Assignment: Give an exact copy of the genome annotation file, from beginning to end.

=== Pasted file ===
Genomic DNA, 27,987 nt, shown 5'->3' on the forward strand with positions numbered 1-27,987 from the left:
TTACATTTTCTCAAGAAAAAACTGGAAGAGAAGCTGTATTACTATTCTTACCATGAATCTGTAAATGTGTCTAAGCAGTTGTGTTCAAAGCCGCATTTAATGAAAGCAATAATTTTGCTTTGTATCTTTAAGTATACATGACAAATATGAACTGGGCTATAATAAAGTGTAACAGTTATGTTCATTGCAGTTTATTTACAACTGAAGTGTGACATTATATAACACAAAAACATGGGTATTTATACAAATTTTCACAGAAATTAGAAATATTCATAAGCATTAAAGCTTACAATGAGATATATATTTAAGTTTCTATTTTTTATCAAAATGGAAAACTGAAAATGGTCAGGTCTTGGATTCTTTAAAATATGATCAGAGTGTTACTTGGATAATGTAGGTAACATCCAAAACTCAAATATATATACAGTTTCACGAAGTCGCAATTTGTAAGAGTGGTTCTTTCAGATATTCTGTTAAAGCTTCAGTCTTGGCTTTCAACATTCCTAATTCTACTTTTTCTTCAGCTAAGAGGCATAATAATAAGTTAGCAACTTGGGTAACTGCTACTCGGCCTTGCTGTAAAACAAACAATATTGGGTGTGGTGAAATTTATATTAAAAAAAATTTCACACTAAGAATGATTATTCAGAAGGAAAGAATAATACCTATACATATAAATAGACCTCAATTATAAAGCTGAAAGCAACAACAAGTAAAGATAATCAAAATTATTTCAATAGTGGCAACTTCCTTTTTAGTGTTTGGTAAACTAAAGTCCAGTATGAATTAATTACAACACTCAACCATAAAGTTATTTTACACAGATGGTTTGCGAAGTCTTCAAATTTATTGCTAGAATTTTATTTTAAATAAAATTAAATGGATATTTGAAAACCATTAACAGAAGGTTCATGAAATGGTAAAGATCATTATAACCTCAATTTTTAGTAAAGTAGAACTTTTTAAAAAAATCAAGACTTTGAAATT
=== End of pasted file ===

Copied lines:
Genomic DNA, 27,987 nt, shown 5'->3' on the forward strand with positions numbered 1-27,987 from the left:
TTACATTTTCTCAAGAAAAAACTGGAAGAGAAGCTGTATTACTATTCTTACCATGAATCTGTAAATGTGTCTAAGCAGTTGTGTTCAAAGCCGCATTTAATGAAAGCAATAATTTTGCTTTGTATCTTTAAGTATACATGACAAATATGAACTGGGCTATAATAAAGTGTAACAGTTATGTTCATTGCAGTTTATTTACAACTGAAGTGTGACATTATATAACACAAAAACATGGGTATTTATACAAATTTTCACAGAAATTAGAAATATTCATAAGCATTAAAGCTTACAATGAGATATATATTTAAGTTTCTATTTTTTATCAAAATGGAAAACTGAAAATGGTCAGGTCTTGGATTCTTTAAAATATGATCAGAGTGTTACTTGGATAATGTAGGTAACATCCAAAACTCAAATATATATACAGTTTCACGAAGTCGCAATTTGTAAGAGTGGTTCTTTCAGATATTCTGTTAAAGCTTCAGTCTTGGCTTTCAACATTCCTAATTCTACTTTTTCTTCAGCTAAGAGGCATAATAATAAGTTAGCAACTTGGGTAACTGCTACTCGGCCTTGCTGTAAAACAAACAATATTGGGTGTGGTGAAATTTATATTAAAAAAAATTTCACACTAAGAATGATTATTCAGAAGGAAAGAATAATACCTATACATATAAATAGACCTCAATTATAAAGCTGAAAGCAACAACAAGTAAAGATAATCAAAATTATTTCAATAGTGGCAACTTCCTTTTTAGTGTTTGGTAAACTAAAGTCCAGTATGAATTAATTACAACACTCAACCATAAAGTTATTTTACACAGATGGTTTGCGAAGTCTTCAAATTTATTGCTAGAATTTTATTTTAAATAAAATTAAATGGATATTTGAAAACCATTAACAGAAGGTTCATGAAATGGTAAAGATCATTATAACCTCAATTTTTAGTAAAGTAGAACTTTTTAAAAAAATCAAGACTTTGAAATT